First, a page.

The COVID-19 pandemic has imposed extra challenges to many retailers. As numerous shops will remain closed for the foreseeable future, it is the providers of essential items, such as grocers and convenience stores, that have worked hard to remain open against the odds. Most notable challenge has been the requirement for staff, management and security teams to enforce social distancing regulations for customers, monitoring customers entering and exiting the store, and applying appropriate signage to direct customers once inside. While not foolproof, retailers have done what they could with the resources available.
The ability to successfully monitor customer movement and behaviour once inside will be a real challenge. While retailers’ efforts have been commendable, the customer data they have received has not always been timely or complete, and has resulted in some delays in safety measures from time to time. With pressure to ensure the health and safety of customers, and ensure full compliance with the necessary guidelines, many retailers are already considering the available better options to help them in the wake of a predicted second wave. The pandemic has taught the retail industry that it’s better to be prepared for every eventuality in an increasingly uncertain world, and those with the foresight are eager to source appropriate solutions.
Utilizing cloud technologies, specific tools have been developed to aid store managers and security teams, not just for immediate crisis management, but as they plan for the longer term too. Being able to determine, control and measure occupancy levels can prove to be invaluable in the transition from lockdown towards a ‘new normal’, and beyond. Understanding and being able to respond to occupancy data is another important part of delivering great service, resourcing tasks appropriately and creating a secure and positive shopping environment.
Through the use of sensors placed at entrances and exit points, a dedicated system can count the number of customers coming and going, calculating how many people are inside the shop at any moment. It also ensures GDPR compliance by performing a head count rather than identifying individuals. When combined with information from the instore surveillance system, managers and security teams can monitor customer movement around the store, to remind customers of the importance of maintaining a safe distance or issuing warnings to alert breaches of the social distancing regulations.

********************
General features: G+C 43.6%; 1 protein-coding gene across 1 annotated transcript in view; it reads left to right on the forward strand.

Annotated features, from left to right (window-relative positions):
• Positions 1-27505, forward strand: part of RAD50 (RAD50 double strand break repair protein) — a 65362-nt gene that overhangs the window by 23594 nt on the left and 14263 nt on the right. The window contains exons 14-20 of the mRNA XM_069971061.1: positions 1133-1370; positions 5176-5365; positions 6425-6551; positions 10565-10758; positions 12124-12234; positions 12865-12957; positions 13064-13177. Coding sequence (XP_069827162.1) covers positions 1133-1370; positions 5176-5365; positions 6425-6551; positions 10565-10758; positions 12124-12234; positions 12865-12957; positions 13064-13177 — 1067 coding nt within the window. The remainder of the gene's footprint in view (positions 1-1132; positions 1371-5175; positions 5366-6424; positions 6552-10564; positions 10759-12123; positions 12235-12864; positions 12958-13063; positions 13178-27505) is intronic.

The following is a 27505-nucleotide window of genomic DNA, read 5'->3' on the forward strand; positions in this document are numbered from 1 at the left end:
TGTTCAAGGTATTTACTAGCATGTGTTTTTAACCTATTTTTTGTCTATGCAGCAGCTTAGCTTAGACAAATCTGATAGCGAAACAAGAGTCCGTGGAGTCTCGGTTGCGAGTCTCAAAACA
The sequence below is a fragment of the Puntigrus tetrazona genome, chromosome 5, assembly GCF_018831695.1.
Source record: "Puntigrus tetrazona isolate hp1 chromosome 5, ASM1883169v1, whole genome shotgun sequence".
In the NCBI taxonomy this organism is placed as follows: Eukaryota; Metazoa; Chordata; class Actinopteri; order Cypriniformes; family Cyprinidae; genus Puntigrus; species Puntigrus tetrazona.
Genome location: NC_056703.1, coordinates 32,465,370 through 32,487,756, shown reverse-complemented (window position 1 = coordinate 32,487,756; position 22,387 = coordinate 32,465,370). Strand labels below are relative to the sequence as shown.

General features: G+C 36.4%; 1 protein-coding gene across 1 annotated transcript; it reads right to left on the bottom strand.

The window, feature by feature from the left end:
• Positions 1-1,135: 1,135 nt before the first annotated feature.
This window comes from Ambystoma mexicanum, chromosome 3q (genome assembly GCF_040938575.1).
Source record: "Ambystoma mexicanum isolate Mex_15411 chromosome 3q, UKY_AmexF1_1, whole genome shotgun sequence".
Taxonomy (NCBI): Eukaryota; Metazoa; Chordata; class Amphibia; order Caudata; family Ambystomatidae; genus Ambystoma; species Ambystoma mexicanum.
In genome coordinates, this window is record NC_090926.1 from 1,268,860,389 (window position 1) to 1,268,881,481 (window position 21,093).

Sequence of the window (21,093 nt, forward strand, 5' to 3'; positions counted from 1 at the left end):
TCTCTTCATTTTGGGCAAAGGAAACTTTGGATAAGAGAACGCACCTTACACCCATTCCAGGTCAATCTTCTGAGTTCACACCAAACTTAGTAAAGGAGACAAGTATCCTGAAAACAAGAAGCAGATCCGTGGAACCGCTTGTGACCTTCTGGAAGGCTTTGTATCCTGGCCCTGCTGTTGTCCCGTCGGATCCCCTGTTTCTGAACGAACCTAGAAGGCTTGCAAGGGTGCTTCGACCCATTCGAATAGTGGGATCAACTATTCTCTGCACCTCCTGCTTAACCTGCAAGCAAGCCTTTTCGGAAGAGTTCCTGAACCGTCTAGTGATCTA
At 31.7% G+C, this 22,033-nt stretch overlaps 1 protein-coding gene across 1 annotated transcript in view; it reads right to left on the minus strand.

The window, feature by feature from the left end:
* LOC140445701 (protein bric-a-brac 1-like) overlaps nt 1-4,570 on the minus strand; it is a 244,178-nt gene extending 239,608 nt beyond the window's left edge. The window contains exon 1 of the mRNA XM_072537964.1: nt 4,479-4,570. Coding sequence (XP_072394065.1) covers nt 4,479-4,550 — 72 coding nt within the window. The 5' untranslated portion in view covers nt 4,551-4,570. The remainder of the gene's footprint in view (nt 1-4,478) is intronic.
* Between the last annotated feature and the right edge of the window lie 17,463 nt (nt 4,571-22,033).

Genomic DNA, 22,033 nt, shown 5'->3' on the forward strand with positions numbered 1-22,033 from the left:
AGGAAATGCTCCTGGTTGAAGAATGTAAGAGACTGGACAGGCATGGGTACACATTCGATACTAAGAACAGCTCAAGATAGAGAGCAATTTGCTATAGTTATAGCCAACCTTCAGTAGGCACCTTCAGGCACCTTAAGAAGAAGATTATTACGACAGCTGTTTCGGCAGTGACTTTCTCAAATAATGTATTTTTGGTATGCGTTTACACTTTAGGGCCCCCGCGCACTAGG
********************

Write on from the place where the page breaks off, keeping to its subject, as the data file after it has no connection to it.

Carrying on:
Health and safety over the longer term
With a greater need to be able to guarantee staff and customer safety, it’s also necessary to take a long term view of business decision making, in which data around store occupancy can play an important role. Occupancy data can be relied upon to prove that a store has taken appropriate measures with accurate customer counting, and video surveillance footage can provide documented evidence of full compliance. Customer limits can be set according to the size of the store, or other factors, ensuring that the system can be made bespoke and tailored specifically for each store’s requirements.
Occupancy data can also be combined in the cloud with the data from other devices employed in store, to produce powerful insights that can be used to produce business intelligence. The data from the customer monitoring system, for example, can be combined with data from surveillance cameras footage and access control system to gather information about customer behaviour and buying preferences to improve the customer experience. Another use could be monitoring operations for greater efficiency, for example, alerting staff when more checkouts need to be opened, or to better deploy staff around the store to meet business demand.
Remote monitoring in the new normal
In an environment where progress of returning to normal human interactions still remains slow, measures should be taken to ensure that only those personnel necessary for operations are on site. Monitoring operations can be managed virtually by personnel via tablet or mobile, without the need to unnecessarily enter the premises. Technology can revolutionise the norm which traditionally relies on management being very hands on, and enable key decisions to take place from a safe distance.
Monitoring occupancy generates insights that can lead to improvements in operations, security and safety. It can enable the retailers to comply with social distancing, together with optimising store performance more generally. While of great benefit in these changing times, intelligent occupancy should not be viewed purely as a tool for a crisis, but as a mechanism for encouraging the right behaviours at the right time. Greater visibility results in the ability to coordinate operations across stores and, ultimately, to serve the customer better, which is always the priority.
Cyclops is a retail analytics system that can help retailers generate insights into how their customers shop inside their stores. To understand more about how Cyclops can help retailers digitally transform their stores amid the COVID-19 pandemic, visit our website: https://dayta.ai